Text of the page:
|Publication number||US5678548 A|
|Application number||US 08/504,616|
|Publication date||Oct 21, 1997|
|Filing date||Jul 20, 1995|
|Priority date||Jul 20, 1995|
|Also published as||CA2227262A1, EP0839326A1, US5865746, WO1997004331A1|
|Publication number||08504616, 504616, US 5678548 A, US 5678548A, US-A-5678548, US5678548 A, US5678548A|
|Inventors||Ramachandran Murugesan, Murali K. Cherukuri, James B. Mitchell, Sankaran Subramanian, Rolf G. Tschudin|
|Original Assignee||The United States Of America As Represented By The Department Of Health And Human Services|
|Export Citation||BiBTeX, EndNote, RefMan|
|Patent Citations (6), Non-Patent Citations (16), Referenced by (8), Classifications (10), Legal Events (4)|
|External Links: USPTO, USPTO Assignment, Espacenet|
This invention describes a fast response pulsed Radiofrequency (RF) Electron Paramagnetic Resonance (EPR) spectroscopic technique for in-vivo detection and imaging of exogenous and endogenous free radicals, oxygen measurement and imaging and other biological and biomedical applications.
The main emphasis is the use of low dead-time resonators coupled with fast recovery gated preamplifiers and ultra fast sampler/summer-summer/processor accessory. Such a spectrometer will be practical in high resolution detection and imaging of free radicals possessing narrow line widths. This method avoids factors compromising the imaging speed and resolution inherent in the existing Continuous Wave (CW) EPR imaging methods, where modulation and saturation broadening and artifacts of object motion are problems.
It is also possible to perform Fourier imaging and hence to produce image contrasts based on relaxation when using special narrow-line free radical probes.
The response of tumors to radiation therapy and chemotherapeutic agents depends upon the oxygen tension. Hence, for an effective cancer therapy, measurement of molecular oxygen in tumors is vital. Also in general medicine measurement of the oxygen status of ischemic tissue in circulatory insufficiency, be it acute as in stroke or myocardial infarction, or chronic as in peripheral vascular disease associated with numerous diseases such as diabetes, hyperlipidemias, etc., becomes an important tool for assessment and treatment of diseases. Although a variety of techniques are available for measuring oxygen tension in biological systems, polarographic technique is perhaps the one most widely used in clinical applications. However, this is an invasive technique. Besides patients' discomfort, the tissue damage caused by the probe electrodes leads to uncertainty in the values measured, especially at low oxygen concentration (<10 mm Hg).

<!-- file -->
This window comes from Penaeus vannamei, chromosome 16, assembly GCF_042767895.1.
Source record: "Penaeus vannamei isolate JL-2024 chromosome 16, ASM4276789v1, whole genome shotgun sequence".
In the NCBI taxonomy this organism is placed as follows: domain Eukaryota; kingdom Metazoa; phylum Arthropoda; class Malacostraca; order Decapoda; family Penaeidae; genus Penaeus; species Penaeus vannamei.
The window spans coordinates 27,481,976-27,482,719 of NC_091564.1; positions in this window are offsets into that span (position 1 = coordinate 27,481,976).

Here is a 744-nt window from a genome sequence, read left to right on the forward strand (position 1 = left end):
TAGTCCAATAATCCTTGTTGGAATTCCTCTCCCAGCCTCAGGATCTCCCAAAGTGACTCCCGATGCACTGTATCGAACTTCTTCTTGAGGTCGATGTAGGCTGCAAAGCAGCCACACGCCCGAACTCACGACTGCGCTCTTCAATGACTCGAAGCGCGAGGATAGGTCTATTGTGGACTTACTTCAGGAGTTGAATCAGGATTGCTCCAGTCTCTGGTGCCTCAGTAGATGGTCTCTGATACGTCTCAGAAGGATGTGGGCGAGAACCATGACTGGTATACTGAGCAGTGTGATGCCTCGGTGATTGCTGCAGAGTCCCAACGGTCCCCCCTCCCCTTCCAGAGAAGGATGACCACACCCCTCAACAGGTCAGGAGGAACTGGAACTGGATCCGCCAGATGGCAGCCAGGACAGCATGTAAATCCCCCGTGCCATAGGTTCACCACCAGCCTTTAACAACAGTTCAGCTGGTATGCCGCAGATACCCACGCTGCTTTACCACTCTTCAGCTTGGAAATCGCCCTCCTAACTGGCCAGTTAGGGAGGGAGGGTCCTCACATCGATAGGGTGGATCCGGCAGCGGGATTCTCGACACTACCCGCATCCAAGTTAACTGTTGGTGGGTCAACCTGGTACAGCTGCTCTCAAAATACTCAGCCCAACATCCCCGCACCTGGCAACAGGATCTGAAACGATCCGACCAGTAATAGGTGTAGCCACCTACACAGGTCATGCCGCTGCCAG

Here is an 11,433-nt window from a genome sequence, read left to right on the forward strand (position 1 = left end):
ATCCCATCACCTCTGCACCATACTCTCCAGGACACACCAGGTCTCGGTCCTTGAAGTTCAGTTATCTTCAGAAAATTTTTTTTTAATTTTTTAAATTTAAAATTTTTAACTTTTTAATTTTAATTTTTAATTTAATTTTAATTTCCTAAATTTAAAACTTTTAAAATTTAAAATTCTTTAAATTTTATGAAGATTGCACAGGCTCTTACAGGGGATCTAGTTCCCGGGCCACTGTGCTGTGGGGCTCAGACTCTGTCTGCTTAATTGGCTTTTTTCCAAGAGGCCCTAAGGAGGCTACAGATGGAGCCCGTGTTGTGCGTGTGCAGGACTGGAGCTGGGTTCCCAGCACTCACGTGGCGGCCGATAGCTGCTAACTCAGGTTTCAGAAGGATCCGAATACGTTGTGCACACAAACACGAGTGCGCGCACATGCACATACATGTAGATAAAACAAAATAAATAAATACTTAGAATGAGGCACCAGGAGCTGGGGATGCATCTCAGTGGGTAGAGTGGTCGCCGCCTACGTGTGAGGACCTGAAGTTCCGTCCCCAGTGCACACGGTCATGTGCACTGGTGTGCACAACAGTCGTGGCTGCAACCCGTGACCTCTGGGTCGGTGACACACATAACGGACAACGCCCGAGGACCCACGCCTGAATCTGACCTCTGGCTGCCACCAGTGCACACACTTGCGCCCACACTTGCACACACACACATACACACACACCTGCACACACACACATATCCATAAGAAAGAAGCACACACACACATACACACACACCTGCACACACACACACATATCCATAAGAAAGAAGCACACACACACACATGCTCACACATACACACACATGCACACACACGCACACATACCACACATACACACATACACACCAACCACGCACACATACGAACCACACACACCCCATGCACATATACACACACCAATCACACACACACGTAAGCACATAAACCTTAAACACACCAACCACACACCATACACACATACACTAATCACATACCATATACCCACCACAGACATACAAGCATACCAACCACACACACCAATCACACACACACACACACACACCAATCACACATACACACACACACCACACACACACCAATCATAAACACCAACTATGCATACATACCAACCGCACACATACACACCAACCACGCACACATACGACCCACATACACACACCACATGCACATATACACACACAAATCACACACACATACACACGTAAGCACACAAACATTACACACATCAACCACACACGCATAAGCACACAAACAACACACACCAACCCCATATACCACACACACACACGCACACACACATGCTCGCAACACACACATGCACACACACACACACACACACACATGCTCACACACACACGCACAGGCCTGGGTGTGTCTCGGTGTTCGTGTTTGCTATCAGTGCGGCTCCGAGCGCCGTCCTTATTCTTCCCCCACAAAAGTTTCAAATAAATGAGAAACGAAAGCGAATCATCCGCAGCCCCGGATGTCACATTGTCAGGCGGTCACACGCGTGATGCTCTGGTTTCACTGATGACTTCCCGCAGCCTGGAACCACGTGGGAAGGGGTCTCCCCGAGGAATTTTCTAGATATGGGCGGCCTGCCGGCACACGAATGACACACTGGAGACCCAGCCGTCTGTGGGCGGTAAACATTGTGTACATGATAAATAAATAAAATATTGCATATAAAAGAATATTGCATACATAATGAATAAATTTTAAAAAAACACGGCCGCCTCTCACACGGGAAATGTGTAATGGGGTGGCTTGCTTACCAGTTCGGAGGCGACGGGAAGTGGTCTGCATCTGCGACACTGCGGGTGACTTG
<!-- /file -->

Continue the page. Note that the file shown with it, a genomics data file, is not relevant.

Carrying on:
Magnetic Resonance Imaging (MRI) enjoys great success as a noninvasive technique. NMR imaging based on perfluorinated organic compounds has been used to study blood oxygenation of animal brains. Binding of oxygen to hemoglobin is also used as a marker in MRI of human brains to monitor oxygenation changes. However, these techniques lack sufficient sensitivity for routine applications.
Overhauser magnetic resonance imaging (OMRI), based on the enhancement of the NMR signal due to the coupling of the electron spin of an exogenously administered free radical with the water protons, is also attempted for in-vivo oxymetry. Here again the sensitivity is limited, since the organic free radicals used have low relaxivity since they don't possess the free sites for water binding as in the case of gadolinium based contrast agents. The Gd based contrast agents, however, have relaxation times that are too far for efficient spin polarization transfer. On the other hand, EPR oxymetry compared to MRI or OMRI is very sensitive for oxygen measurements, since it is based on the direct dipolar interaction of the paramagnetic oxygen molecule with the free radical probe.
EPR is generally performed at microwave frequencies (9 GHz). The use of microwave frequency results in substantial tissue heating, and unfortunately, severely limits tissue penetration. Low-frequency EPR has been attempted to achieve better tissue penetration. All of these studies except the last one (from this lab) were done using the Continuous Wave (CW) method.
Although low-frequency EPR offers the potential for greater in-vivo tissue penetration, its use in continuous wave-based methods is severely limited by lack of sensitivity resulting from the physically imposed Boltzmann factor. Furthermore, sensitivity enhancement by signal averaging as done with CW methods, may not be effective since CW methods are band limited. Pulse EPR techniques, however, as presented in this application, advantageously utilize the very short electron relaxation times to rapidly enhance the signal to noise ratio, which immediately leads to speed and sensitivity advantage in pulse EPR detection and imaging.